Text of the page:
It is the kind of place where it is normal to have a number 3 bus, heading towards the city centre, pass you on one side at the same time as a canal boat chugs by on the other side.
I stopped to watch some ducks paddling in the water. Later a magpie crouched down on the path, a short distance ahead, ready to spring up into flight. He left it to the very last few seconds before I reached him. I caught a glance of a rat scurrying into the undergrowth.
London-bound express trains sped by on adjacent tracks and even cross over the canal on a bridge. I wonder if their passengers even notice the canal.
Apartments and Aqueducts
There is an interesting mix of properties alongside the canal. There are high-rise flats dating from a time when the canal was not considered such an attractive asset. And more recent apartment complexes with balconies, aimed at attracting first-time buyers to canal-side living. You very quickly move from patches of this high density housing into areas thick with trees that shield you from any sign of the city and trick you into feeling you have hit the countryside.
There is one part of the canal path where it is essential to get off the bike and walk. This is the Slateford Aqueduct, which carries the canal over the Water of Leith. It is simply too narrow and the surface too bumpy to even contemplate cycling over it. This forces people to make way for each other. This can result in pleasant exchanges, eye contact and smiles with some people as it is necessary to squeeze past anybody coming the opposite way.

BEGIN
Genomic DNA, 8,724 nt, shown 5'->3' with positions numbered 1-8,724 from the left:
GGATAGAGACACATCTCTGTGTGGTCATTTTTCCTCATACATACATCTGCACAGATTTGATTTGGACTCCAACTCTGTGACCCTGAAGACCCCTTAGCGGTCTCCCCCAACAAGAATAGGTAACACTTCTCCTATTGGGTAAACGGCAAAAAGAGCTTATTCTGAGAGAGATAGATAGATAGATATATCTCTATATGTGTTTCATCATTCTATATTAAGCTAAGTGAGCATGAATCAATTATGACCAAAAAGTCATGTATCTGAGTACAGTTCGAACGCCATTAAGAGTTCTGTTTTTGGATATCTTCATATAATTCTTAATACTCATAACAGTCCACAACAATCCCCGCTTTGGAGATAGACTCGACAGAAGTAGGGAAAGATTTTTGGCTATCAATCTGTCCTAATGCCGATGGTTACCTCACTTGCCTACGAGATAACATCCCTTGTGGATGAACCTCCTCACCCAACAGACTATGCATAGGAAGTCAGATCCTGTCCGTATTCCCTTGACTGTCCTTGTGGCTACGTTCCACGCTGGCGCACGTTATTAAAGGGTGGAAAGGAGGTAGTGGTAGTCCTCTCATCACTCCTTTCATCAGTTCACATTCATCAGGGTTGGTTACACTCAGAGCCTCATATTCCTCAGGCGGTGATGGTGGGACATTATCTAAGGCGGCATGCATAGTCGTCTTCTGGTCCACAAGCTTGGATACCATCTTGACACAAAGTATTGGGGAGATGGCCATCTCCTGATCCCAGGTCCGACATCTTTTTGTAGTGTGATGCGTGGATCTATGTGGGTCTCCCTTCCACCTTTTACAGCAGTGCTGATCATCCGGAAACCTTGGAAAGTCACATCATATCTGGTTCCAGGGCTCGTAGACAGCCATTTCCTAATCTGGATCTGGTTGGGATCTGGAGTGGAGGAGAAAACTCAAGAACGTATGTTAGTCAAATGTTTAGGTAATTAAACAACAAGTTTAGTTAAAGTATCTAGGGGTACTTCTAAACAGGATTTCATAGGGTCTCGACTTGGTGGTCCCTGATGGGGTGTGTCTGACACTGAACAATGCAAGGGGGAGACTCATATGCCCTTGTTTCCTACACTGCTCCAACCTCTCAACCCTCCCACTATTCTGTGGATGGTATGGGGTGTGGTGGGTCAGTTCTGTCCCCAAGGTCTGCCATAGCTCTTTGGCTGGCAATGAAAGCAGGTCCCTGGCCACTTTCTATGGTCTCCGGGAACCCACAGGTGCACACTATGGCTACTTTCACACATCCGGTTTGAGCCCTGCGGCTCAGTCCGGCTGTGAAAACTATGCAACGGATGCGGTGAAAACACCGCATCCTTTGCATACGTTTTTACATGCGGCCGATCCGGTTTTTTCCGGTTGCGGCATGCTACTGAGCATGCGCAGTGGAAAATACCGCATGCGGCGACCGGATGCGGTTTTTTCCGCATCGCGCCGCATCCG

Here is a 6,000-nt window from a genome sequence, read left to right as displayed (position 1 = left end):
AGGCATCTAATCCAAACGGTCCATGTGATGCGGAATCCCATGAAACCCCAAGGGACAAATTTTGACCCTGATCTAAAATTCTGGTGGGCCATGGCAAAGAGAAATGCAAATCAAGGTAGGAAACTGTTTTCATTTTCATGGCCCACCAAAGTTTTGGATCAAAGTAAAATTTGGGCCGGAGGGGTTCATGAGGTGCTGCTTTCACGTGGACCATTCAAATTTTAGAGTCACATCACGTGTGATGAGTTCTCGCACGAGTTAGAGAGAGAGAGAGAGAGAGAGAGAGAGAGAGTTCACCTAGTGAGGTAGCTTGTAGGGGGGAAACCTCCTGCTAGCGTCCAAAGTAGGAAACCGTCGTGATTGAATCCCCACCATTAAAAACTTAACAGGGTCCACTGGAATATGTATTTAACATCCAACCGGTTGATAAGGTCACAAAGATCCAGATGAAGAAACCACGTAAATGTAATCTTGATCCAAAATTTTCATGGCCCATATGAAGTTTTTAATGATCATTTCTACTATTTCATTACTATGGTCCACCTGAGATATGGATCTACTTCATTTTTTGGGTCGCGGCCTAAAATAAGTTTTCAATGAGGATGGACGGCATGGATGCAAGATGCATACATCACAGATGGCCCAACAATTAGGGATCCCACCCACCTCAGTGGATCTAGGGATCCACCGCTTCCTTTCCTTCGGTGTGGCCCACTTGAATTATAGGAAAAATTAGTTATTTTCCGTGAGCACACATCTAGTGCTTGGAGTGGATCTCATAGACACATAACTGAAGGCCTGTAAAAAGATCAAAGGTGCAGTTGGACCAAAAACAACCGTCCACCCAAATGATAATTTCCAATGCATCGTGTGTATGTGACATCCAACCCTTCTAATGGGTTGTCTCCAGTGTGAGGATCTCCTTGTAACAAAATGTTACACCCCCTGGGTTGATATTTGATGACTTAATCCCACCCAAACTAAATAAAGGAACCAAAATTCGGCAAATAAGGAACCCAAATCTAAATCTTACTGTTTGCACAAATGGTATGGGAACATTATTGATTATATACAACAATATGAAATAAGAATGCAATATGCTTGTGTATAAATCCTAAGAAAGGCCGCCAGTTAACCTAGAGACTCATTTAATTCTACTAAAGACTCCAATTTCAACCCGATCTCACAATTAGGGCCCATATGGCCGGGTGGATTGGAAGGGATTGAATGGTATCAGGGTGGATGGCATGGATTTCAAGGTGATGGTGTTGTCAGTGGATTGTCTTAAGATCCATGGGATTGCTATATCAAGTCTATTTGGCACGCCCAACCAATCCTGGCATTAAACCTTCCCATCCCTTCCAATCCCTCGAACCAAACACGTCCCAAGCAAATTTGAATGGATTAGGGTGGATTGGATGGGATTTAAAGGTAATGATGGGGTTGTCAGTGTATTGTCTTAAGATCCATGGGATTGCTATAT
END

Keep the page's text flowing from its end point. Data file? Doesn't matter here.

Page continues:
It Takes Every Kind Of People
You come across all sorts of people making use of the Union Canal. In terms of cyclists it was mostly the leisure cyclist that I spotted- people wearing casual clothing, most without helmets. The canal is seen as a safe place to ride a bike. There were plenty of dog walkers, joggers and people using the canal to simply get about.
At one point I came across a group of people relaxing after a kyak trip. They were having a barbecue at picnic benches and just yards away from them a group of alcoholics were quietly sipping cans of super strength lager.
As I overtook pedestrians I caught snippets of conversation. This from a woman to her male companion: "Well I didn't know I was going to need to bring a clean set of underwear with me."
Then a group of young lads discussing a mutual acquaintance: "Aye, but he's a good c**t"
Time to come off the canal and get some doughnut
It is time to leave the canal when you spot this blue sign pointing to 'Sighthill Ind. Est.'
You turn left onto Cultins Road, a dull location of car showrooms and industrial units. It is not busy with traffic, so is fine to cycle and it is downhill so fun to freewheel. It looks like at least some of the pavement on this road is marked as shared cycle and pedestrian use, so you could avoid the road.